Protests as Polish parliament approves Supreme Court overhaul

EU says new legislation would undermine democratic checks and balances

People shout slogans during a protest against supreme court legislation outside the Parliament in Warsaw, Poland. The poster reads “Free people, free courts”. Photograph: Kacper Pempel/Reuters

People shout slogans during a protest against supreme court legislation outside the Parliament in Warsaw, Poland. The poster reads “Free people, free courts”. Photograph: Kacper Pempel/Reuters


Poland’s upper house of parliament on Saturday approved a Supreme Court overhaul, defying the European Union and critics at home who say the legislation would undermine democratic checks and balances.

Tens of thousands of protesters gathered in Warsaw and cities across Poland for candle-lit vigils to protest against the draft bill, as the Senate debated it late into the night.

Some protesters carried Polish and European Union flags, chanting “Free Courts”.

To become law, the proposal still has to be signed by President Andrzej Duda, an ally of the ruling conservative Law and Justice (PiS) party. The eurosceptic PiS argues new rules are needed to make the judiciary accountable and efficient.

But the opposition and judges groups in Poland as well as critics in Brussels say the legislation is a new step by the Polish government towards authoritarianism.

The United States, Poland’s most important ally in Nato, issued a statement urging Poland to ensure any changes respect the constitution.

“We urge all sides to ensure that any judicial reform does not violate Poland’s constitution or international legal obligations and respects the principles of judicial independence and separation of powers,” it said in a statement.

An opinion poll for private television TVN showed on Friday that 55 per cent of respondents said Duda should veto the overhaul of the judiciary, while 29 percent wanted him to sign it.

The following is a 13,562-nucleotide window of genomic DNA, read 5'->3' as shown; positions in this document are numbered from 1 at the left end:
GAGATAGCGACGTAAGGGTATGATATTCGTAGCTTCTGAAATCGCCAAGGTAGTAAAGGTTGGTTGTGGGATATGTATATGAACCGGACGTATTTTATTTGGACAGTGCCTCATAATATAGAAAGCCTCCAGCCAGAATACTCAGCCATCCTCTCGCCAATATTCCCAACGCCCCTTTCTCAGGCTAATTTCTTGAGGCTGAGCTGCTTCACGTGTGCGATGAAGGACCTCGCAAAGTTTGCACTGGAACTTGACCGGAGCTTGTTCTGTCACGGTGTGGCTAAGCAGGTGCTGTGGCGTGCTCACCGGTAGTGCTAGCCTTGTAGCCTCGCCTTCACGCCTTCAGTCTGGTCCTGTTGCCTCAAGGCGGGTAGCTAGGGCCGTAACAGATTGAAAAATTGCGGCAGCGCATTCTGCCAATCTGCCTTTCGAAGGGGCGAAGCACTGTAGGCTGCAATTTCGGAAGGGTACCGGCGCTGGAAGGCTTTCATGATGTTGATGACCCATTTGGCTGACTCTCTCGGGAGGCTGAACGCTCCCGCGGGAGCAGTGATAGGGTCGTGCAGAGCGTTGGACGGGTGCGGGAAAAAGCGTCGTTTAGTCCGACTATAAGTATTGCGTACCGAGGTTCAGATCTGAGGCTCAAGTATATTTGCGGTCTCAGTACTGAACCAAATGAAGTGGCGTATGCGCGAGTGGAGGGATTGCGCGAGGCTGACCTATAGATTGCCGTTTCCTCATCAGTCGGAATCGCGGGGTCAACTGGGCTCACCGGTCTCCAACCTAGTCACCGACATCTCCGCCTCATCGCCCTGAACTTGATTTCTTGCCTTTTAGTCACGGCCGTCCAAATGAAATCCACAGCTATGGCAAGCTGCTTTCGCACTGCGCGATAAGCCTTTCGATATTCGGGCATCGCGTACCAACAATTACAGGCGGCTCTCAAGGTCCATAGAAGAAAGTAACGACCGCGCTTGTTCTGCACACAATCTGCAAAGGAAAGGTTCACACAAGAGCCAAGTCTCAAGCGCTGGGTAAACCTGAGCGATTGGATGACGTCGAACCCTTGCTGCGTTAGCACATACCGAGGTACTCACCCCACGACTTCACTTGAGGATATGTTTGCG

Since coming into power in 2015, the PiS has sought to tighten government influence over courts, and brought prosecutors and state media under direct government control.

It has also introduced restrictions on public gatherings and made it harder for some non-governmental organisations to function.

“We believe that Poland is slowly but systematically turning into a penal institution,” opposition senator Jan Rulewski, a veteran activist of the anti-communism movement, said during the debate, dressed in a prison uniform.

The PiS remains broadly popular among its electorate, despite an upswelling of protest in recent days as it rushed the judiciary overhaul through parliament.

With the economy growing robustly and unemployment at record lows, the party’s nationalist rhetoric infused with Catholic piety resonates strongly among Poland’s conservative voters.

Foreign meddling

The government of the EU’s biggest eastern member state has so far dismissed criticism, saying the changes would ensure state institutions serve all Poles, not just the “elites”.

On Wednesday, the EU gave Poland a week to shelve the judicial reforms that Brussels says would put courts under direct government control.

If the PiS government does not back down, Poland could face fines and even a suspension of its voting rights, although other eurosceptic EU governments, notably Hungary, are likely to veto strict punishments.

Senior Czech judges denounced the judicial overhaul in Poland as an attack on the rule of law on Friday.

The PiS has offered some concessions on demand from the president, but has presented criticism from abroad as unacceptable meddling in the domestic affairs of the country, which overthrew communism in 1989 and joined the EU in 2004.

“We will not give into pressure. We will not be intimidated by Polish and foreign defenders of the interests of the elite,” Prime Minister Beata Szydlo said in an address on state television.

While Polish assets have been largely unfazed by the political turmoil earlier this week, the zloty fell over 1 percent against the euro on Friday, underperforming all of the region’s other currencies.